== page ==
The next anthology brings us four stories from female directors. This is probably the one for this week I was most excited about. I always like getting different perspectives in horror and more women in the industry is a good thing. I should have known, however, when Jef agreed to watch the movie with me that it would end up being pretty bad since Jef isn’t allowed to watch any horror movie with me that is remotely decent.
The first short movie, “The Box”, is based off Jack Ketchum’s short story of the same name. A young kid on heading home on the train is curious what is in an old man’s box. When he looks inside, he becomes changed in that he no longer feels hunger. Whenever he shares the knowledge of what he saw, the curse passes on to that person as well. The mother has to watch in horror as her entire family begins wasting away in front of her. Definitely the strongest entry of the series, with a mounting tension and an unknowable affliction. 4 out of 5.
Sadly the movie takes an immediate nosedive directly after this. The second short is “The Birthday Party” which isn’t even really a horror movie so much as a slightly macabre episode from a sitcom. A mother is trying to give her daughter the perfect birthday party when she discovers her husband dead in his office apparently from natural causes as we don’t see any marks on him. The rest of the short is her trying to hide the body so as not to ruin the birthday party. It’s such a banal story that you would hope the lack of horror is at least made up by being genuinely funny but it just feels formulaic and boring. If you’re tasked with making a horror movie, make a horror movie. 1.5 out of 5.
The third short, “Don’t Fall”, at least makes an attempt at being a horror story. You have all the classic set up of 4 friends going camping in a secluded place and a monster attacking. Unfortunately, that is literally the entirety of the plot. It’s super unclear what the monster even is. It might be it bites one of the friends and she turns into one or maybe it is possessing her or wearing her skin or something. The deaths aren’t particularly interesting and the characters aren’t fleshed out enough to care about them nor are they awful enough to root for their deaths. It is nice that 2 of them are a lesbian couple. Good to know the gays can be in shitty horror too. 1.5 out of 5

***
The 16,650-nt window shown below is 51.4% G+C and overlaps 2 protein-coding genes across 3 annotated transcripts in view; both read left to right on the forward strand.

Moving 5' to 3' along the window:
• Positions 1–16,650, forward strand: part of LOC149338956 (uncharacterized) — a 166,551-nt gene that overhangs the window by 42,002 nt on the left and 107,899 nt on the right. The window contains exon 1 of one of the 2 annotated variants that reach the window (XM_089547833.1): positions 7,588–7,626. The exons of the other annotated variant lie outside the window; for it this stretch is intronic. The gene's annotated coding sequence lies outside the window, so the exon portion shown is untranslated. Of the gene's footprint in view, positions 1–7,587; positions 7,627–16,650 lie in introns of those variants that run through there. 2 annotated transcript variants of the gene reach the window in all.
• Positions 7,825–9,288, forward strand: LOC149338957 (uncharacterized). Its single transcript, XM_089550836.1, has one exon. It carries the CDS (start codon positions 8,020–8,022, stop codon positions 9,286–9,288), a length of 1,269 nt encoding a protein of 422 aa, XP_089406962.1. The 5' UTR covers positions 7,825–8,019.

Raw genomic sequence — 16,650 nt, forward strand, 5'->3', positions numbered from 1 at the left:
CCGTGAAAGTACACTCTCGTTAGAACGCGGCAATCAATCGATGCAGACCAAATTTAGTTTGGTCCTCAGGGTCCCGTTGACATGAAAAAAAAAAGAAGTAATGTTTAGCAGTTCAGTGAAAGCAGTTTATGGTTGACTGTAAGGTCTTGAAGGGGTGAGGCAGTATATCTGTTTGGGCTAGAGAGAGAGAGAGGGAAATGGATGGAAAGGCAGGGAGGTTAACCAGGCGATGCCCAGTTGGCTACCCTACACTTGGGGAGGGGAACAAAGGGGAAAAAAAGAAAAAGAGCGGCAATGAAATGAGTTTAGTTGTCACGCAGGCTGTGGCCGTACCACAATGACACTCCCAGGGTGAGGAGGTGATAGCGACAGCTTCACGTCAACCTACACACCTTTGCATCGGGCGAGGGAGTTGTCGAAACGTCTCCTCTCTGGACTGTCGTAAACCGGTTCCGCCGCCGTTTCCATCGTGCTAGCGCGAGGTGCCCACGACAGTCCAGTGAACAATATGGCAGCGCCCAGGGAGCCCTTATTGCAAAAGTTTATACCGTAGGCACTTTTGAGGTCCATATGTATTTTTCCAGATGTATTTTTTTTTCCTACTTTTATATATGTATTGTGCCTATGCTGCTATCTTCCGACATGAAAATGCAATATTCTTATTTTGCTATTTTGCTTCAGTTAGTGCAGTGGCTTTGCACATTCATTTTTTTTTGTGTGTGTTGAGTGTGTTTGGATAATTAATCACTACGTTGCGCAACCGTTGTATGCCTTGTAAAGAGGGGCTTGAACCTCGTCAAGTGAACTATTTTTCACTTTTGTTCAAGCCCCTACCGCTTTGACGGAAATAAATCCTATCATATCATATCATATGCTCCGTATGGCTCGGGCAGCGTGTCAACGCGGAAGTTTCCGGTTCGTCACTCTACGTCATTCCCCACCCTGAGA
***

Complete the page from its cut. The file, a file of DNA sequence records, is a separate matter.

Our last story, “Her Only Living Son”, manages to somewhat pull up out of the tailspin the movie was in. It follows a mother dealing with her son turning 18 and all the baggage that includes but also he is the son of the devil. The plot asks the question “What if Rosemary’s doctor had believed her and helped her escape from the Satan worshipping house?” While not exceptional in any way, the themes of losing one’s child as they grow up, dealing with an absentee father, and teenagers trying to figure out who they really are blends well with the whole Son of Satan thing. 2.5 out of 5
Overall, pretty disappointing when an anthology only has one decent entry. I hadn’t mentioned it but the entire thing is strung together between stories with little stop-motion bits where a dollhouse with legs wanders around an old house. It’s very weird and doesn’t tie in with any of the stories. Also, if you took out the third movie, you be left with an anthology where, instead of “women directors”, the theme is actually “being a mother is hard”.